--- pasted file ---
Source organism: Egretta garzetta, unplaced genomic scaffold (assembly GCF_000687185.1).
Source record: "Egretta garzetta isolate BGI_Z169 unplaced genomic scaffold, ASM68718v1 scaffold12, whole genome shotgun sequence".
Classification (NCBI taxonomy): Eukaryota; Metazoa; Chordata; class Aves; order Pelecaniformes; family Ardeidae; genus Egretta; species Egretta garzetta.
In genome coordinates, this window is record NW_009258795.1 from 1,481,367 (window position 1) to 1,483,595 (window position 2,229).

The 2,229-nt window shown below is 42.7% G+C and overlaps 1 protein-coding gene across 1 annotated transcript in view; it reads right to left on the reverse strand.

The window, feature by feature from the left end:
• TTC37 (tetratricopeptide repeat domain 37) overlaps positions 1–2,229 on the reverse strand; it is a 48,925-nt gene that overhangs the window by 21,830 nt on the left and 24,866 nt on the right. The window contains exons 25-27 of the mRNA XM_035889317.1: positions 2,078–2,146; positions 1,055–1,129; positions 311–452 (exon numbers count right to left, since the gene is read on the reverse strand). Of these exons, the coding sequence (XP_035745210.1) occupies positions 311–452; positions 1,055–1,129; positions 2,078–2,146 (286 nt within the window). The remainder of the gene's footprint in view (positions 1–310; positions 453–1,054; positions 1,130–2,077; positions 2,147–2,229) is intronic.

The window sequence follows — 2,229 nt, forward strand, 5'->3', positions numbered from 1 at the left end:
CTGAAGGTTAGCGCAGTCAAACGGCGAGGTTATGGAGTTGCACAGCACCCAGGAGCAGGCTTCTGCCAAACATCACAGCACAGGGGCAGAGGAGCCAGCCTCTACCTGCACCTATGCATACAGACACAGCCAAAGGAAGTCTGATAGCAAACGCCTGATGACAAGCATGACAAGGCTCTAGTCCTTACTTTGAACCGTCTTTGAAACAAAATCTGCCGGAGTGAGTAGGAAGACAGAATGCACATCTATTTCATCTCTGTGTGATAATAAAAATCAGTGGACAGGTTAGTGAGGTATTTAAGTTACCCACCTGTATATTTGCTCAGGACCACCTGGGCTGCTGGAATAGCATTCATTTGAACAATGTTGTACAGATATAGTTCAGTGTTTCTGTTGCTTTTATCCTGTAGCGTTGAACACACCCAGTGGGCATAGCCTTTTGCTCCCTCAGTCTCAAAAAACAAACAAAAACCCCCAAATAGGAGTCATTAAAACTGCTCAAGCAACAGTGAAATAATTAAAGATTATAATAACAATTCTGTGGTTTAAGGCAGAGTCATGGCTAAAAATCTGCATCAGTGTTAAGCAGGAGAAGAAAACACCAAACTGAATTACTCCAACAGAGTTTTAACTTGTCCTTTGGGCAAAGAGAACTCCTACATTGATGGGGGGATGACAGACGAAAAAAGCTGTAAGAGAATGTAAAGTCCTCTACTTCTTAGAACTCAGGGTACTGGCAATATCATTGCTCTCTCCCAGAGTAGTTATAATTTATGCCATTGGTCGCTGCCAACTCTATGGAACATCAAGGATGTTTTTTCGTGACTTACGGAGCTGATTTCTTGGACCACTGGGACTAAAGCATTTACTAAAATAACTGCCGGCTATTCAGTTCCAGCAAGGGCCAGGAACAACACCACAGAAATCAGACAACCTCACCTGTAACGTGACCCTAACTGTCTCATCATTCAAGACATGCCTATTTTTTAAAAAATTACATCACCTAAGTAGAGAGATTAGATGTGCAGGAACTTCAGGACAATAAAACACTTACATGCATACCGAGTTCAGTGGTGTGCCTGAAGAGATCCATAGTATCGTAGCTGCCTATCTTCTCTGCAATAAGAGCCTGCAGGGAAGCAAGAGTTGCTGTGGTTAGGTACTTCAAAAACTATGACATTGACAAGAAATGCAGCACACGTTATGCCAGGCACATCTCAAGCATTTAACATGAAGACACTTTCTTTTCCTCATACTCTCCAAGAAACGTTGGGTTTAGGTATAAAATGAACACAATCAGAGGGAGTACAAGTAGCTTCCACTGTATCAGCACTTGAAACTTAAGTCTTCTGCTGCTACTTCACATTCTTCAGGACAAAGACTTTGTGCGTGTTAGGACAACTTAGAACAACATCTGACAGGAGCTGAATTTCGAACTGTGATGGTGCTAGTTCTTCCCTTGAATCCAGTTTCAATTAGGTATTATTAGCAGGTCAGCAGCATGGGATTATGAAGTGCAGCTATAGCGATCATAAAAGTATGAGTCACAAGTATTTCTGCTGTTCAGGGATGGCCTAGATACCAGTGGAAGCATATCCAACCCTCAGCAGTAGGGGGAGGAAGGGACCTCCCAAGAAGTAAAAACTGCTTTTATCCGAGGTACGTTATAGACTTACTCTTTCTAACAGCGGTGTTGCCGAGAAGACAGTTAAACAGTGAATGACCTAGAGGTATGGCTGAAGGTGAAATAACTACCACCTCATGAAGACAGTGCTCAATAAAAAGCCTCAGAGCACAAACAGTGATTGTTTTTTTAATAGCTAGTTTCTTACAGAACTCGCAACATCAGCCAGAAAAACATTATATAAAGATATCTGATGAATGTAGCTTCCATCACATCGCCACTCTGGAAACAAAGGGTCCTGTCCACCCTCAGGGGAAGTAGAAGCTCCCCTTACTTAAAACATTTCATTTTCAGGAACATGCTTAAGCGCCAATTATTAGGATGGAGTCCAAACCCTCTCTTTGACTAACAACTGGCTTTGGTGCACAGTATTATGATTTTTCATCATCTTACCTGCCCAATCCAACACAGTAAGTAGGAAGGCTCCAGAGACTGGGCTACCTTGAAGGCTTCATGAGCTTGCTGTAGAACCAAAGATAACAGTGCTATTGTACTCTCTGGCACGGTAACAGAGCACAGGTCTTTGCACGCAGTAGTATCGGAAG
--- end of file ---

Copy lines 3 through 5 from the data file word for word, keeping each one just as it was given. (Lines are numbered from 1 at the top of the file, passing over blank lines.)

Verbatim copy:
Classification (NCBI taxonomy): Eukaryota; Metazoa; Chordata; class Aves; order Pelecaniformes; family Ardeidae; genus Egretta; species Egretta garzetta.
In genome coordinates, this window is record NW_009258795.1 from 1,481,367 (window position 1) to 1,483,595 (window position 2,229).

The 2,229-nt window shown below is 42.7% G+C and overlaps 1 protein-coding gene across 1 annotated transcript in view; it reads right to left on the reverse strand.